2013 College Explorer: What Does it Mean for Language Learning

Diverse College Student on TabletMarketing agency re:fuel recently released highlights from its 2013 College Explorer report that looks into both student spending and technology use. Was there any information that language instructors and institutions planning language programs should know about? We think so.

Most relevant highlights for language learning:

  1. The number of students taking at least one online course has increased 96% in the past five years — and jumped from 23% to 45% in the past year alone. The report didn’t cover blended learning, so the exposure of students to online learning tools is likely even higher. Students in language courses may come to expect digital platforms as part of the offering.
  2. While more than half (59%) of students bought printed textbooks, 19% purchased digital books to be read on tablets and e-book readers. The comfort level students have with electronic textbooks — which increasingly offer far more than a simple digital version of their printed counterparts — indicate an overall openness or demand for increasing technology.
  3. 85% of students brought laptops to campus; the average student arrived with 6.9 electronic devices. Gaming consoles, MP3 players, and printers were the next most common, but smartphones (at 69% already) are the device students indicated they would be most likely to buy in the coming year. Desktops were not even mentioned in this survey, revealing the shift towards mobile devices of all kinds — and the technologies and learning tools that work on them.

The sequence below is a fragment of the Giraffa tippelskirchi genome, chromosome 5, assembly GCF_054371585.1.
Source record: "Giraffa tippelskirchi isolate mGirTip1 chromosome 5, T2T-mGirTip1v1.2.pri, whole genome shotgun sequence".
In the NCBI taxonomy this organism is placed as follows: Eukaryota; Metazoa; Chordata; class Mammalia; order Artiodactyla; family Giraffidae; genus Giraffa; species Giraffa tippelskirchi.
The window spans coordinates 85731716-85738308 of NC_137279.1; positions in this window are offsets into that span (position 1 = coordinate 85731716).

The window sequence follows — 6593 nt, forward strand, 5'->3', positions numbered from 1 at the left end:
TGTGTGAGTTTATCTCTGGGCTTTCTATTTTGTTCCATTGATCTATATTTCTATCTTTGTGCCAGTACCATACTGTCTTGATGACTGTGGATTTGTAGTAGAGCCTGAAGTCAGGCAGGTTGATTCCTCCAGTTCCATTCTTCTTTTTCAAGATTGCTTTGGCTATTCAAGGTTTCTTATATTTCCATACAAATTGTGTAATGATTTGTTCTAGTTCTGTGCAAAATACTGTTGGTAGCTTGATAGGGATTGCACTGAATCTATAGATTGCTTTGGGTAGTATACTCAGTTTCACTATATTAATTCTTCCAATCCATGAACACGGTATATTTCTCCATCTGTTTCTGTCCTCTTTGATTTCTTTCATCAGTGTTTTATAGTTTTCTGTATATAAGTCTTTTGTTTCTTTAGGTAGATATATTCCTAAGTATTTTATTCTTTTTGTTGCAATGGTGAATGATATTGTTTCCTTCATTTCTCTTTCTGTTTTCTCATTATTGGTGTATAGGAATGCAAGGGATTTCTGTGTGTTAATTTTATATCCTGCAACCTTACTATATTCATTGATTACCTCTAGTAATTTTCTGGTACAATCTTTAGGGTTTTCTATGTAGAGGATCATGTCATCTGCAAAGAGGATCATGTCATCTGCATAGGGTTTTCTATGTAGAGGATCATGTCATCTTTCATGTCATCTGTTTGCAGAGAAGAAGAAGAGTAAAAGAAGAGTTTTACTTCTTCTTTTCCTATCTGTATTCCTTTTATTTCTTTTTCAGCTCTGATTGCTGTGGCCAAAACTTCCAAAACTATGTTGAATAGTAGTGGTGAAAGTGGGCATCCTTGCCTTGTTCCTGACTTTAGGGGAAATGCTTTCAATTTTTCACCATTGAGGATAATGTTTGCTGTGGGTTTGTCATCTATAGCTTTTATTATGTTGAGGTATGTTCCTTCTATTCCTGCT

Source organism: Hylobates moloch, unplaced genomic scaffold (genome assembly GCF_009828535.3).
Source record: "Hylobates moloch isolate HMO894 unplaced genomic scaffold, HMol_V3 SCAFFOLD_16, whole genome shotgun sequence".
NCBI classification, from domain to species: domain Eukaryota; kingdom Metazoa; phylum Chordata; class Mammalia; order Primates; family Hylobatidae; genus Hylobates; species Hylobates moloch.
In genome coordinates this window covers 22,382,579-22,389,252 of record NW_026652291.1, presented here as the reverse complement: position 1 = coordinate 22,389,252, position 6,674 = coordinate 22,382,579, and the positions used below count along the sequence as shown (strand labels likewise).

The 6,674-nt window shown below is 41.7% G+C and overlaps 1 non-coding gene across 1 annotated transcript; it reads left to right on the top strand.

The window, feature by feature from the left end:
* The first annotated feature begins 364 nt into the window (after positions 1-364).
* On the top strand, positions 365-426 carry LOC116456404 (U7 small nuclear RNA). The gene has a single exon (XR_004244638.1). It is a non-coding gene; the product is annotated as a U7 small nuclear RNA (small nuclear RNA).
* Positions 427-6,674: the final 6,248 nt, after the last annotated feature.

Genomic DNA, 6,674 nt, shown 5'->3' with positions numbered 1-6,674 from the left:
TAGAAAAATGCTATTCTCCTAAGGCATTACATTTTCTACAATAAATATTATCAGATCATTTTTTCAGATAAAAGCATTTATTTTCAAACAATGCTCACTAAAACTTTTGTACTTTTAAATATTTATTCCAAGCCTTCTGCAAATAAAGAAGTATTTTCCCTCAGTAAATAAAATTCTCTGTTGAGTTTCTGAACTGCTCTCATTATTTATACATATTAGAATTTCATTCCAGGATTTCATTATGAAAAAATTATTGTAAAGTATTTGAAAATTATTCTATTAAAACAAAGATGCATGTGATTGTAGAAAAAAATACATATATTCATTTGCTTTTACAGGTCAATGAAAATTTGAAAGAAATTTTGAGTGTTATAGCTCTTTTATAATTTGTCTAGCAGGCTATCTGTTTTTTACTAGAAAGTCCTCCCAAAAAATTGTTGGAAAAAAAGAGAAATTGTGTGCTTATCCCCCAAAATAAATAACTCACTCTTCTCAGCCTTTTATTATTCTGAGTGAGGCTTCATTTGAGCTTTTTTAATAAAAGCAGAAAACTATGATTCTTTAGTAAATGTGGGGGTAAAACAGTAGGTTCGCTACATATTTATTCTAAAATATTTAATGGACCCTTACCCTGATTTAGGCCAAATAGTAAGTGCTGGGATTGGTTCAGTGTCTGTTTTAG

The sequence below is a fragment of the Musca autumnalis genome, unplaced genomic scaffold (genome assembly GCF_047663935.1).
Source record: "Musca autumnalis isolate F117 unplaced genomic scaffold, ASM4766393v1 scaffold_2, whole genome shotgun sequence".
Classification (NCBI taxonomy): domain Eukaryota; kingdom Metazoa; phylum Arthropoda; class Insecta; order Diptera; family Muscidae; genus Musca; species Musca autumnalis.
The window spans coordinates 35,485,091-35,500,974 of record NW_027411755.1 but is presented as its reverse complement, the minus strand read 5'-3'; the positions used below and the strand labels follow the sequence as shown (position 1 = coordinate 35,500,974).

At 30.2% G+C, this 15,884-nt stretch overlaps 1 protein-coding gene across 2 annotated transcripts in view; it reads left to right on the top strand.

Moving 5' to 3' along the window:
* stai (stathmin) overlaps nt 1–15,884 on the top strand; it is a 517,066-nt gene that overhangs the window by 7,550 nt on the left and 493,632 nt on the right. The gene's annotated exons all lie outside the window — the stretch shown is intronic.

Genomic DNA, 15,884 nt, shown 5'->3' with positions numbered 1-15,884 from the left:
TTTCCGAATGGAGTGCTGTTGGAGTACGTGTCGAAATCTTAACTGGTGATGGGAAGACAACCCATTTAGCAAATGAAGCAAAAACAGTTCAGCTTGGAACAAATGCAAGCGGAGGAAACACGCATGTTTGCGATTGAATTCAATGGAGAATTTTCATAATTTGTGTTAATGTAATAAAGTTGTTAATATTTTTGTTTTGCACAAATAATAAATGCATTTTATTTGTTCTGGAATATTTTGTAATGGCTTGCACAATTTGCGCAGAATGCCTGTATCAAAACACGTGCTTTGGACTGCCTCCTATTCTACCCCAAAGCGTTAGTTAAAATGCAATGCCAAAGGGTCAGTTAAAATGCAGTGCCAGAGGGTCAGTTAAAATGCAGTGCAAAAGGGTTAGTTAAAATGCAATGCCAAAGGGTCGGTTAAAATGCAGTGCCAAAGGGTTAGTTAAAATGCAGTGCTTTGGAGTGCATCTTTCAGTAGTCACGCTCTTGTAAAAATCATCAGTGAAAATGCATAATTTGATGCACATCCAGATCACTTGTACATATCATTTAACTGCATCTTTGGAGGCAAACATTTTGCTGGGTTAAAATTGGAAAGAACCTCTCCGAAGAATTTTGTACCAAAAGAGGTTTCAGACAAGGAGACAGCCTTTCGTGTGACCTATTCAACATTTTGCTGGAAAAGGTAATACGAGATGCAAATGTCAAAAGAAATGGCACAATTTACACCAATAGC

Online solutions such as Rosetta Stone language learning are well-suited to meet the learning needs and styles of this multitasking, multi-device generation.

These students are increasingly used to doing everything digitally (47% use laptops for taking notes in class and 13% report using smartphones for this purpose), as well as receiving rich media in manageable, bite-sized pieces.

They have been — and are likely to increasingly be — eager adopters of online tools that support classroom learning with speech-recognition technology, engaging coursework, and opportunities for social learning.

How do you think the rapid movement towards online learning and mobile technology will impact language learning and instruction in the next five years?

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